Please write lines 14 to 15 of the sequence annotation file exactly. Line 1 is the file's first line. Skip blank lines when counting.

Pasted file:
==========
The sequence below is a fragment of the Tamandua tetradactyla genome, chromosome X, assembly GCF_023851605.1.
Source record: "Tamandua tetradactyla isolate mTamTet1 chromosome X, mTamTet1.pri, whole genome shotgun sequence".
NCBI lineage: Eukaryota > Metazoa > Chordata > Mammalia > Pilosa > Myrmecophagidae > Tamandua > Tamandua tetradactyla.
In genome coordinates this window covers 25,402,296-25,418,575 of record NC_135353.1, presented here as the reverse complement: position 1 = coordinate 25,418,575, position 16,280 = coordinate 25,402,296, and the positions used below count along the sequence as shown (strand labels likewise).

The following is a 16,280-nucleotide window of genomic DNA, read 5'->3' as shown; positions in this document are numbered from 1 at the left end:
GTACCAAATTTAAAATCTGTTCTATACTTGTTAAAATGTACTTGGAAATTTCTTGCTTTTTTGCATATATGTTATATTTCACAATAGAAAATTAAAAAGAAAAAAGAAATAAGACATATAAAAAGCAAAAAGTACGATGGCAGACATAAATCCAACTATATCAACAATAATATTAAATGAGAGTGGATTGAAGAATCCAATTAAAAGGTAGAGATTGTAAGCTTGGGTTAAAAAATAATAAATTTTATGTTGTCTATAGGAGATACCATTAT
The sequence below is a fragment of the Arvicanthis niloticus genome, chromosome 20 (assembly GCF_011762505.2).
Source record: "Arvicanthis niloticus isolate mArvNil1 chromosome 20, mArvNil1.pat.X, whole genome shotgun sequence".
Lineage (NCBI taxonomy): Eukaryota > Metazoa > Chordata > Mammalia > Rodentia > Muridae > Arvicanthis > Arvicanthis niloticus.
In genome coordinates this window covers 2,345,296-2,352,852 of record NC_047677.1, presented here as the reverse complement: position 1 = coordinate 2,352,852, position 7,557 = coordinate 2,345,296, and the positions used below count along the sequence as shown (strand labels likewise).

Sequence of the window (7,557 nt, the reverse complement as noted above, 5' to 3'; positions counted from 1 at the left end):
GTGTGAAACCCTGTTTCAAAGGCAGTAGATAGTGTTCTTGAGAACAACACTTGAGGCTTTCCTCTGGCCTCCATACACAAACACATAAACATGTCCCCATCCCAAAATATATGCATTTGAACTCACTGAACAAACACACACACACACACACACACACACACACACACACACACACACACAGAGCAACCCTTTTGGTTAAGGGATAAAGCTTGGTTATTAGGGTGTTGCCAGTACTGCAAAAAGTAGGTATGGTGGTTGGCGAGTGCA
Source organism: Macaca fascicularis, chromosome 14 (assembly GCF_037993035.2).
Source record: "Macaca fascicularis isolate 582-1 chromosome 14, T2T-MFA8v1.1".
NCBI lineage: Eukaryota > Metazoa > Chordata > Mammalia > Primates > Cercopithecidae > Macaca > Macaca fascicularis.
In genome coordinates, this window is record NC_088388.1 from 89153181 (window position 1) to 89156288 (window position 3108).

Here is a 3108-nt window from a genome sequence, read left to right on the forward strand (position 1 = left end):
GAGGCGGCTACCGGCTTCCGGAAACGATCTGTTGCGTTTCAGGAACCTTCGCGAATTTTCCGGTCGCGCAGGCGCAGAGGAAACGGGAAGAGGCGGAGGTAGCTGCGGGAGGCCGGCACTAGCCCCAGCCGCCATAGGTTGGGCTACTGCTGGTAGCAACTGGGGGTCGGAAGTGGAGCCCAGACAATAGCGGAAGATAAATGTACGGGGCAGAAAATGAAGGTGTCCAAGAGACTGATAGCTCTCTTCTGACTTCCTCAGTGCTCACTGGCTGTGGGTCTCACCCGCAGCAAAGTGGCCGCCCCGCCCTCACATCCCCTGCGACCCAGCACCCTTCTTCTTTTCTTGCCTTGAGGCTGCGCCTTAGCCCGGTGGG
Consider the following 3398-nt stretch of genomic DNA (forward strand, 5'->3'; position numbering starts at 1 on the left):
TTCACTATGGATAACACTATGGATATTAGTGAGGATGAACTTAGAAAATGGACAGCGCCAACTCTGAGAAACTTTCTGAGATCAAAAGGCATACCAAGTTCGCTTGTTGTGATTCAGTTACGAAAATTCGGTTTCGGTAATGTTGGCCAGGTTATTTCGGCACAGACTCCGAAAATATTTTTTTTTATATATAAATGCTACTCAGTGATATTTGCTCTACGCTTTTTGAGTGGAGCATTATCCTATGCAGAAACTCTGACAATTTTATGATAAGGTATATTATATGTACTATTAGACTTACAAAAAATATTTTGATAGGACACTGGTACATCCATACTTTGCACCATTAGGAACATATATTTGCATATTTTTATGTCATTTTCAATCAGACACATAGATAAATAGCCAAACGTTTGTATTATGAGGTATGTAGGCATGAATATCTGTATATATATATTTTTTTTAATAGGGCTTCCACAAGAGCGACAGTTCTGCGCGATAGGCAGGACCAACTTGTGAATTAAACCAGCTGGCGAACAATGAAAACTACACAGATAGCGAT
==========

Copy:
Source record: "Macaca fascicularis isolate 582-1 chromosome 14, T2T-MFA8v1.1".
NCBI lineage: Eukaryota > Metazoa > Chordata > Mammalia > Primates > Cercopithecidae > Macaca > Macaca fascicularis.